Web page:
In popular media, characters often shake off head trauma as though it caused relatively little impact. They might fall unconscious one moment, only to wake up moments later with no impairment.

However, in real life, head trauma can prove much more serious.

According to the CDC, more than 220,000 people suffer severe head trauma and traumatic brain injury each year. Those injuries may lead to everything from short-term disability to serious, longer-term complications that can impact the rest of a victim’s life.

Common Symptoms Associated With Head Trauma or Brain Injury

Traumatic brain injury can interfere with every area of your life: work, home, relationships, and even hobbies.

#1. Physical Symptoms

Following severe head trauma, you may have several physical symptoms, varying depending on the severity of your injury and which part of the brain is impacted. Some patients with traumatic brain injury suffer from ongoing headaches, dizziness, nausea, or vertigo. Brain injuries can also cause tunnel vision or ringing in the ears.

Dealing with the physical symptoms of traumatic brain injury can prove exceptionally challenging, especially if you have a severe injury. Patients with traumatic brain injury often need to spend significant time in recovery while those symptoms resolve. While dealing with the physical symptoms, many patients need to stay out of work and may even require help with essential self-care.

#2. Sleep Disturbances

People react to head injuries in various ways. Some patients find themselves sleeping considerably more as the body tries to heal itself, while others may discover they have a hard time sleeping at all. Sleep deprivation can make dealing with other brain injury symptoms more difficult since lack of sleep may exacerbate many of those symptoms. Patients who require more sleep may find that increased sleep interferes with their ability to engage in activities they once enjoyed.

#3. Long-Term Memory Loss

Many people with traumatic brain injury find that it interferes with their long-term memories. Some patients have holes in their memories often described in popular media: complete amnesia related to the past or specific events in the past. Many people who have suffered a severe head injury discover that they do not remember the event that caused it. Eventually, some patients may recover the memories lost because of a TBI.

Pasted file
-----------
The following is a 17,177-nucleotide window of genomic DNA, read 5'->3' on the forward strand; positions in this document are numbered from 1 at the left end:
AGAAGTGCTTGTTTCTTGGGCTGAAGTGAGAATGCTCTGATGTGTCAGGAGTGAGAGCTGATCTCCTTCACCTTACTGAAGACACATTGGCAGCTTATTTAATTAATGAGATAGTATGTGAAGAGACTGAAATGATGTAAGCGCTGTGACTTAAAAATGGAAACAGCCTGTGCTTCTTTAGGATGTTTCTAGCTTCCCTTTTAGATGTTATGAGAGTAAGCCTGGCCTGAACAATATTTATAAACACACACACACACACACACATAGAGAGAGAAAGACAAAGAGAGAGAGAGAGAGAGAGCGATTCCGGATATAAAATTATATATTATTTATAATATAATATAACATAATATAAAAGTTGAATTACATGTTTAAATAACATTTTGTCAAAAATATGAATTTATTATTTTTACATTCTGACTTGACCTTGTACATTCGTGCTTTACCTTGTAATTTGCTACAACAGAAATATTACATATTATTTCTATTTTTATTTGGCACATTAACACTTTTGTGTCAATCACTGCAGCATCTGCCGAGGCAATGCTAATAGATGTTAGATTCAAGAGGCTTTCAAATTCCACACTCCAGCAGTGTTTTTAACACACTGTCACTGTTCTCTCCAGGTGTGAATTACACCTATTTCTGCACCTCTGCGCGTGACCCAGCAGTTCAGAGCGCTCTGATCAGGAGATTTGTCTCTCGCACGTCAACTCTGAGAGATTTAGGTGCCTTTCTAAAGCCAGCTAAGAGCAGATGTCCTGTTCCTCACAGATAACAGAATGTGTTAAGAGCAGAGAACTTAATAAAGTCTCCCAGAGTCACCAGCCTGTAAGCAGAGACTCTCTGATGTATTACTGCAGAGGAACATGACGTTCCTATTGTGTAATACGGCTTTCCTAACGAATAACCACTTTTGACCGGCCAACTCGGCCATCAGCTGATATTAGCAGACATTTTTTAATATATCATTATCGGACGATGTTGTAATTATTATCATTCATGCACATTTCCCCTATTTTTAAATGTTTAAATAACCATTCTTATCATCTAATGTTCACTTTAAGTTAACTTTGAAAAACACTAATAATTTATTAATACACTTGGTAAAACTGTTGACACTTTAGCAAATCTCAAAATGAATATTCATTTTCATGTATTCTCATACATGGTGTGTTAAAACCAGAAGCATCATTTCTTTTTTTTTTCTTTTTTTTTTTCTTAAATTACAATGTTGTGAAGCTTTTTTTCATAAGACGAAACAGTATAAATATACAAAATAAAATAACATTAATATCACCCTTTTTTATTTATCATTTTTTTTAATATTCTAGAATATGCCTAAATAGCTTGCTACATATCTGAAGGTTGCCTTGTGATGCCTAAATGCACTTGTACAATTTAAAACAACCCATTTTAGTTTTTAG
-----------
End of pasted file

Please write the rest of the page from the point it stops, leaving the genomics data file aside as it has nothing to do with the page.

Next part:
#4. Short-Term Memory Loss

Short-term memory loss can cause more problems for patients with traumatic brain injury than the loss of long-term memories. Short-term memory loss makes it difficult for patients to remember what tasks they have just completed or even how to complete those tasks.

They might forget where to find specific items in their cabinets or how to follow steps that will allow them to complete processes at work. Short-term memory loss can make it difficult and even unsafe for many workers to return to their jobs. They may have a tough time taking on those relatively routine tasks.

Short-term memory loss can also make it very unsafe for patients with traumatic brain injury to take care of themselves. A patient with traumatic brain injury may not have the capacity to cook or remember whether he has taken a shower recently. Some patients may also have a hard time determining how to take care of basic cleaning tasks or dealing with those tasks on their own effectively.

#5. Deficits in Focus and Concentration

Focus and concentration can be essential to many tasks most people take for granted. You need to focus to handle work tasks and may also need focus to enjoy activities from playing a video game to reading a book to watching a movie. You need focus and concentration to aid in your ability to cook a meal for your family or get through chores necessary to keep your household running smoothly.

Unfortunately, a traumatic brain injury can interfere, making it difficult for the victim to manage those tasks. Deficits in focus and concentration can also make it extremely difficult to follow a conversation, interfering with relationships and interactions with friends.

#6. Cognitive Processing Challenges

Head trauma can interfere with the victim’s cognitive ability to process in several ways. Some victims with brain injuries note language difficulties: having difficulty choosing the right word for a specific object or struggling to think creatively.

Cognitive processing challenges can range from mild to severe, from simply interfering with basic recall and occasional activities to disrupting simple routine tasks. In some cases, patients with cognitive processing challenges may have difficulty completing work tasks or problem-solving at home.

#7. Emotional Control Challenges

Brain injuries can interfere with the brain’s ability to control and respond to emotional challenges. Brain injuries can impact emotional control in a couple of different ways.

First, a brain injury may make the victim experience emotion at a higher rate than usual. Minor emotional stimuli can cause an extreme overreaction. On the other hand, sometimes, brain injuries will cause the victim to react inappropriately to emotional stimuli. For example, the victim might start to laugh uncontrollably in reaction to a negative situation or cry about something that should have caused anger.

Furthermore, brain injuries can cause victims to suffer from immense mood swings without warning. Sometimes, it can prove difficult to predict how the victim will respond to any stimuli, mainly since those behaviors may occur without any obvious trigger.